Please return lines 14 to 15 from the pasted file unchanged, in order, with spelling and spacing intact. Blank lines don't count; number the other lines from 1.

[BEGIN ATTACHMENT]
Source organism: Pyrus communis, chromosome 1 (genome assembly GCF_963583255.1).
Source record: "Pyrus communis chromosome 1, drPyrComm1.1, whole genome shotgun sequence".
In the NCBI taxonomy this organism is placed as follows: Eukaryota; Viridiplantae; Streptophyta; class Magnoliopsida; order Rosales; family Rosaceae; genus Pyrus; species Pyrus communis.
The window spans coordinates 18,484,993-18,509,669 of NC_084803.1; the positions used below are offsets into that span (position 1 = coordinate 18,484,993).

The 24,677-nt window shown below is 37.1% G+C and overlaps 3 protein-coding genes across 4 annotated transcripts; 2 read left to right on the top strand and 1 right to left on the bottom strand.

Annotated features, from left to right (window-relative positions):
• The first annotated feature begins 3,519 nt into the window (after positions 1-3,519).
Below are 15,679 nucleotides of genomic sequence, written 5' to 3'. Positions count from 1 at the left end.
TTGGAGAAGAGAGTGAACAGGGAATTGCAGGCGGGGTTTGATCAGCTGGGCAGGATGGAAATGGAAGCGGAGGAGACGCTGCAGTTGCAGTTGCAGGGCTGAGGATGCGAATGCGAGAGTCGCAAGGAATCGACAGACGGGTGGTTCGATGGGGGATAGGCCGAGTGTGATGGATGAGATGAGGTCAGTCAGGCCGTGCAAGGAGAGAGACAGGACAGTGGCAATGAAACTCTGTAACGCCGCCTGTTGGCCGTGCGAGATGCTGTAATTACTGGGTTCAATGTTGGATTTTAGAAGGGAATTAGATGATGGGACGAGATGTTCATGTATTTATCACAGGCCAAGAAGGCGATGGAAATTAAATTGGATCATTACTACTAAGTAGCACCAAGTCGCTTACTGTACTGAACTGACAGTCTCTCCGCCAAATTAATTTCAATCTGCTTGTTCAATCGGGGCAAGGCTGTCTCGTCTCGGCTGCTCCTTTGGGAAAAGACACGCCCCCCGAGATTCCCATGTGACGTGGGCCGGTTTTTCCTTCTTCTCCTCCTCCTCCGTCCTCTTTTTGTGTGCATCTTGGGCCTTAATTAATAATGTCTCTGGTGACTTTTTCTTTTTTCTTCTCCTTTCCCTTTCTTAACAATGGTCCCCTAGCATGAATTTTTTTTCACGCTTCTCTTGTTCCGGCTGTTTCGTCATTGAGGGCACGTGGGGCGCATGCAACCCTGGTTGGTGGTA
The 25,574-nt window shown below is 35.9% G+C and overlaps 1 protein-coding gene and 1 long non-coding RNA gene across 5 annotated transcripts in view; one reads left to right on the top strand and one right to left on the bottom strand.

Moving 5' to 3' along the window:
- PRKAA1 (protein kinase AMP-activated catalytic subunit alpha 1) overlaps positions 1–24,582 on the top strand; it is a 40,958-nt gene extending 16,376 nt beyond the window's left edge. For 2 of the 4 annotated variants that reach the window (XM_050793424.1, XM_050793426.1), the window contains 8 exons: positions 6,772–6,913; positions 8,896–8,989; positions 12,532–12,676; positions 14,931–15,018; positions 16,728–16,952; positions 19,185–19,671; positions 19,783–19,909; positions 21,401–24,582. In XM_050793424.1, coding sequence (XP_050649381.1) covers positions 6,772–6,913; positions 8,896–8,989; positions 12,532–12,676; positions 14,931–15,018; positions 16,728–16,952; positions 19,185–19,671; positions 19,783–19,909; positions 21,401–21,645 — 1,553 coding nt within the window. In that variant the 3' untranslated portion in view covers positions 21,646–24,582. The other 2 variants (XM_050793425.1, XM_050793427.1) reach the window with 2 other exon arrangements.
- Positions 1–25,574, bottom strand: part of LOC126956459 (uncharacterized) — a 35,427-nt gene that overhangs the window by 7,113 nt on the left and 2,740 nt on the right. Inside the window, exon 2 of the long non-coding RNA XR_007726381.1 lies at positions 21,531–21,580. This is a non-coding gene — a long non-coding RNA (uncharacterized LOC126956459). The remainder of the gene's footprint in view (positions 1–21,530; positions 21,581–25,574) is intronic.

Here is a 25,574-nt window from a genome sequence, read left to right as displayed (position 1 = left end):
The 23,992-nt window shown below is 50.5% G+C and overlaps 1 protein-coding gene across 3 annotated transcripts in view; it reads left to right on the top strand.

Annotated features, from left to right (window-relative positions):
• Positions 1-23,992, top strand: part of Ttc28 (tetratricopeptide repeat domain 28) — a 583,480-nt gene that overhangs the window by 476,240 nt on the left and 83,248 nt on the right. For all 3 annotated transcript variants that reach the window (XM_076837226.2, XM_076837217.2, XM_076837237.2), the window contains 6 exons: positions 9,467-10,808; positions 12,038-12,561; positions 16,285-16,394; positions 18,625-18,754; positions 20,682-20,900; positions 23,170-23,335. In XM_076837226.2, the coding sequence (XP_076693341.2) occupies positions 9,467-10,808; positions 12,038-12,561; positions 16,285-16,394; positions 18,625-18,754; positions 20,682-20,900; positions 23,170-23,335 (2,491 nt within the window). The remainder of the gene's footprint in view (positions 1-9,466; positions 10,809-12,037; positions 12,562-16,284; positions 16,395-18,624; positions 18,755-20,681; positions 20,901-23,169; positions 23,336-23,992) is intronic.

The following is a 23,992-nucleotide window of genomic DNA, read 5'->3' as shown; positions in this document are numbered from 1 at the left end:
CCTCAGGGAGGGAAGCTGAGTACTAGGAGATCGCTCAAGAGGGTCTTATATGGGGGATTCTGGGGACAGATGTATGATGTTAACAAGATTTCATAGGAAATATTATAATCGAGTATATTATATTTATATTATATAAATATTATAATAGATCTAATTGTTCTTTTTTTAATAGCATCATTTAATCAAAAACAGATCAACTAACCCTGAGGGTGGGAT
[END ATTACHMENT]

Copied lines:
Here is a 25,574-nt window from a genome sequence, read left to right as displayed (position 1 = left end):
The 23,992-nt window shown below is 50.5% G+C and overlaps 1 protein-coding gene across 3 annotated transcripts in view; it reads left to right on the top strand.